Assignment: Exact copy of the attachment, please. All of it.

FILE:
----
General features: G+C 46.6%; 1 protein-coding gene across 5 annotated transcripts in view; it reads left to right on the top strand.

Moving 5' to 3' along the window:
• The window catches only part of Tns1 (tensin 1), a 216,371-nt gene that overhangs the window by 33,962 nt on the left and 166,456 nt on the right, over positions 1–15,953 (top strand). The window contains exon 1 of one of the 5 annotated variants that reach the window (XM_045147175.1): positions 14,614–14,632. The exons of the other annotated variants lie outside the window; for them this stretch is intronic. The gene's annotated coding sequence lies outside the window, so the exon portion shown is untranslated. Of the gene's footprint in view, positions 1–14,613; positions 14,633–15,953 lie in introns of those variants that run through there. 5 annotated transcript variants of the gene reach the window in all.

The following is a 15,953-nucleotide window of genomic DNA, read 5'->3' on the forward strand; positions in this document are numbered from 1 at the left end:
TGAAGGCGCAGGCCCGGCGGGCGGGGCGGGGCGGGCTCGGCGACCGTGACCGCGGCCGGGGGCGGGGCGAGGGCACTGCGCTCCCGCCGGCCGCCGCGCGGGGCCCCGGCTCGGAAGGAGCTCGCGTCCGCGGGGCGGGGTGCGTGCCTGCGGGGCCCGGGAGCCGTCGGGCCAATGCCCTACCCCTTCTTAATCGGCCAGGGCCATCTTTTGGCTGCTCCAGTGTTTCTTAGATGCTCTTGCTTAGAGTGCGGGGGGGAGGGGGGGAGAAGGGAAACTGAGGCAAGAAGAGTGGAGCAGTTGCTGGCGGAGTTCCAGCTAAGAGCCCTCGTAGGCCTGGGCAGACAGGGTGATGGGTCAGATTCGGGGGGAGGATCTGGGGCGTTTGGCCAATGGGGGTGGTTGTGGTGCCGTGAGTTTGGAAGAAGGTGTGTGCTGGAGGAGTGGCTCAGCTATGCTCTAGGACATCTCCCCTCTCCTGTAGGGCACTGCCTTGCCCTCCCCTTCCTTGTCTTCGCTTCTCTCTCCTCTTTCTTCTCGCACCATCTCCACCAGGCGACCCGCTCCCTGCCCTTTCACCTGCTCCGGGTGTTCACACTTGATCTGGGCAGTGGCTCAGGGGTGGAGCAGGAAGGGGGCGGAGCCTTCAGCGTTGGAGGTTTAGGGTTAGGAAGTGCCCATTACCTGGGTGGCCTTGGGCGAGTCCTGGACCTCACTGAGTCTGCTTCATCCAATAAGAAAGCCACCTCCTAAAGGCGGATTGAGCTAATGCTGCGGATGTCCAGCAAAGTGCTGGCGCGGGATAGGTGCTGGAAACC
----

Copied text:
General features: G+C 46.6%; 1 protein-coding gene across 5 annotated transcripts in view; it reads left to right on the top strand.

Moving 5' to 3' along the window:
• The window catches only part of Tns1 (tensin 1), a 216,371-nt gene that overhangs the window by 33,962 nt on the left and 166,456 nt on the right, over positions 1–15,953 (top strand). The window contains exon 1 of one of the 5 annotated variants that reach the window (XM_045147175.1): positions 14,614–14,632. The exons of the other annotated variants lie outside the window; for them this stretch is intronic. The gene's annotated coding sequence lies outside the window, so the exon portion shown is untranslated. Of the gene's footprint in view, positions 1–14,613; positions 14,633–15,953 lie in introns of those variants that run through there. 5 annotated transcript variants of the gene reach the window in all.

The following is a 15,953-nucleotide window of genomic DNA, read 5'->3' on the forward strand; positions in this document are numbered from 1 at the left end:
TGAAGGCGCAGGCCCGGCGGGCGGGGCGGGGCGGGCTCGGCGACCGTGACCGCGGCCGGGGGCGGGGCGAGGGCACTGCGCTCCCGCCGGCCGCCGCGCGGGGCCCCGGCTCGGAAGGAGCTCGCGTCCGCGGGGCGGGGTGCGTGCCTGCGGGGCCCGGGAGCCGTCGGGCCAATGCCCTACCCCTTCTTAATCGGCCAGGGCCATCTTTTGGCTGCTCCAGTGTTTCTTAGATGCTCTTGCTTAGAGTGCGGGGGGGAGGGGGGGAGAAGGGAAACTGAGGCAAGAAGAGTGGAGCAGTTGCTGGCGGAGTTCCAGCTAAGAGCCCTCGTAGGCCTGGGCAGACAGGGTGATGGGTCAGATTCGGGGGGAGGATCTGGGGCGTTTGGCCAATGGGGGTGGTTGTGGTGCCGTGAGTTTGGAAGAAGGTGTGTGCTGGAGGAGTGGCTCAGCTATGCTCTAGGACATCTCCCCTCTCCTGTAGGGCACTGCCTTGCCCTCCCCTTCCTTGTCTTCGCTTCTCTCTCCTCTTTCTTCTCGCACCATCTCCACCAGGCGACCCGCTCCCTGCCCTTTCACCTGCTCCGGGTGTTCACACTTGATCTGGGCAGTGGCTCAGGGGTGGAGCAGGAAGGGGGCGGAGCCTTCAGCGTTGGAGGTTTAGGGTTAGGAAGTGCCCATTACCTGGGTGGCCTTGGGCGAGTCCTGGACCTCACTGAGTCTGCTTCATCCAATAAGAAAGCCACCTCCTAAAGGCGGATTGAGCTAATGCTGCGGATGTCCAGCAAAGTGCTGGCGCGGGATAGGTGCTGGAAACC